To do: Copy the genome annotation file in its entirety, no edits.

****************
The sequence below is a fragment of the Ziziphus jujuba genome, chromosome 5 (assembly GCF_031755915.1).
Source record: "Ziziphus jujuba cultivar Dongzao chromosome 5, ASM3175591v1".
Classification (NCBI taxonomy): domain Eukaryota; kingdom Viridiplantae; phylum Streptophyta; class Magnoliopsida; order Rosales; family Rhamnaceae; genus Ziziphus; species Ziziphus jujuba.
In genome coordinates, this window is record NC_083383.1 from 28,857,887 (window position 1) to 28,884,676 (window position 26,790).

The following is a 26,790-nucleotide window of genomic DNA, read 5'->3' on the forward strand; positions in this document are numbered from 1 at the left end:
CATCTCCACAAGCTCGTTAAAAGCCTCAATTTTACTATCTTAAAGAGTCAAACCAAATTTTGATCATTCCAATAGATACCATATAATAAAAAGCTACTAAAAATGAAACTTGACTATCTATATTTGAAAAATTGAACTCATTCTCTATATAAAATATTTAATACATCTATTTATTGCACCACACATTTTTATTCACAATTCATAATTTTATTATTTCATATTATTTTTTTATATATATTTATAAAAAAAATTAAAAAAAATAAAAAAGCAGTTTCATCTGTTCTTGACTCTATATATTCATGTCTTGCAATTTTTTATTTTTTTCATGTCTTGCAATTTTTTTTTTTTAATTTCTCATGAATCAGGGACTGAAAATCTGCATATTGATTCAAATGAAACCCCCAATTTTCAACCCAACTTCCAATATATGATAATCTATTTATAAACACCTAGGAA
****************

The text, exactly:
The sequence below is a fragment of the Ziziphus jujuba genome, chromosome 5 (assembly GCF_031755915.1).
Source record: "Ziziphus jujuba cultivar Dongzao chromosome 5, ASM3175591v1".
Classification (NCBI taxonomy): domain Eukaryota; kingdom Viridiplantae; phylum Streptophyta; class Magnoliopsida; order Rosales; family Rhamnaceae; genus Ziziphus; species Ziziphus jujuba.
In genome coordinates, this window is record NC_083383.1 from 28,857,887 (window position 1) to 28,884,676 (window position 26,790).

The following is a 26,790-nucleotide window of genomic DNA, read 5'->3' on the forward strand; positions in this document are numbered from 1 at the left end:
CATCTCCACAAGCTCGTTAAAAGCCTCAATTTTACTATCTTAAAGAGTCAAACCAAATTTTGATCATTCCAATAGATACCATATAATAAAAAGCTACTAAAAATGAAACTTGACTATCTATATTTGAAAAATTGAACTCATTCTCTATATAAAATATTTAATACATCTATTTATTGCACCACACATTTTTATTCACAATTCATAATTTTATTATTTCATATTATTTTTTTATATATATTTATAAAAAAAATTAAAAAAAATAAAAAAGCAGTTTCATCTGTTCTTGACTCTATATATTCATGTCTTGCAATTTTTTATTTTTTTCATGTCTTGCAATTTTTTTTTTTTAATTTCTCATGAATCAGGGACTGAAAATCTGCATATTGATTCAAATGAAACCCCCAATTTTCAACCCAACTTCCAATATATGATAATCTATTTATAAACACCTAGGAA